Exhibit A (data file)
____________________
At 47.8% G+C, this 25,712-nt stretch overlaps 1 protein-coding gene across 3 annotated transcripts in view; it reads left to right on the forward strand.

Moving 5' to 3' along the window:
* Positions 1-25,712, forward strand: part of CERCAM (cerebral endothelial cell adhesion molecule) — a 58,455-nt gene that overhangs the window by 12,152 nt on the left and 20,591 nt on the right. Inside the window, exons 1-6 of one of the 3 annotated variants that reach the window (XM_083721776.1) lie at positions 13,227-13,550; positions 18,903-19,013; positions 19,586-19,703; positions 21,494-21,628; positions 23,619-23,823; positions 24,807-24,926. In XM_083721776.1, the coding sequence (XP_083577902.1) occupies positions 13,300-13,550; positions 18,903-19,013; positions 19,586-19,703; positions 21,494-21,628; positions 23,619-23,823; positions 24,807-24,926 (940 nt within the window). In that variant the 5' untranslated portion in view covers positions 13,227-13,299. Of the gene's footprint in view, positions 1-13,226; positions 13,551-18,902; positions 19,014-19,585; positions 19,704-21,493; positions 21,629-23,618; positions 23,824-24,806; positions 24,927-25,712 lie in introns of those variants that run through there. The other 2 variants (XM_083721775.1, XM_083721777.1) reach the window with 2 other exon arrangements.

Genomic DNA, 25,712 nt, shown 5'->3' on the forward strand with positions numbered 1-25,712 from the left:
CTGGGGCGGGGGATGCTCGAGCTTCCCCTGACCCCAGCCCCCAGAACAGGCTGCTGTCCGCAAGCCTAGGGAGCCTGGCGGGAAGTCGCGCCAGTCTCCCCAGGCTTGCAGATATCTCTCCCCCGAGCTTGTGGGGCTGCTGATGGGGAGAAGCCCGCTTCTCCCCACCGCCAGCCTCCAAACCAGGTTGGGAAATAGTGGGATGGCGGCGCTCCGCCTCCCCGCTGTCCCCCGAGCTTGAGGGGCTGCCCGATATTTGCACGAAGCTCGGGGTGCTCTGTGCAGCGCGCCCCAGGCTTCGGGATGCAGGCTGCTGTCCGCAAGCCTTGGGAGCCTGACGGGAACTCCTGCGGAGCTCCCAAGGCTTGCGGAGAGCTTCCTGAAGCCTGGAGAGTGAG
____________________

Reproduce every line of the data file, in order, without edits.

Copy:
At 47.8% G+C, this 25,712-nt stretch overlaps 1 protein-coding gene across 3 annotated transcripts in view; it reads left to right on the forward strand.

Moving 5' to 3' along the window:
* Positions 1-25,712, forward strand: part of CERCAM (cerebral endothelial cell adhesion molecule) — a 58,455-nt gene that overhangs the window by 12,152 nt on the left and 20,591 nt on the right. Inside the window, exons 1-6 of one of the 3 annotated variants that reach the window (XM_083721776.1) lie at positions 13,227-13,550; positions 18,903-19,013; positions 19,586-19,703; positions 21,494-21,628; positions 23,619-23,823; positions 24,807-24,926. In XM_083721776.1, the coding sequence (XP_083577902.1) occupies positions 13,300-13,550; positions 18,903-19,013; positions 19,586-19,703; positions 21,494-21,628; positions 23,619-23,823; positions 24,807-24,926 (940 nt within the window). In that variant the 5' untranslated portion in view covers positions 13,227-13,299. Of the gene's footprint in view, positions 1-13,226; positions 13,551-18,902; positions 19,014-19,585; positions 19,704-21,493; positions 21,629-23,618; positions 23,824-24,806; positions 24,927-25,712 lie in introns of those variants that run through there. The other 2 variants (XM_083721775.1, XM_083721777.1) reach the window with 2 other exon arrangements.

Genomic DNA, 25,712 nt, shown 5'->3' on the forward strand with positions numbered 1-25,712 from the left:
CTGGGGCGGGGGATGCTCGAGCTTCCCCTGACCCCAGCCCCCAGAACAGGCTGCTGTCCGCAAGCCTAGGGAGCCTGGCGGGAAGTCGCGCCAGTCTCCCCAGGCTTGCAGATATCTCTCCCCCGAGCTTGTGGGGCTGCTGATGGGGAGAAGCCCGCTTCTCCCCACCGCCAGCCTCCAAACCAGGTTGGGAAATAGTGGGATGGCGGCGCTCCGCCTCCCCGCTGTCCCCCGAGCTTGAGGGGCTGCCCGATATTTGCACGAAGCTCGGGGTGCTCTGTGCAGCGCGCCCCAGGCTTCGGGATGCAGGCTGCTGTCCGCAAGCCTTGGGAGCCTGACGGGAACTCCTGCGGAGCTCCCAAGGCTTGCGGAGAGCTTCCTGAAGCCTGGAGAGTGAG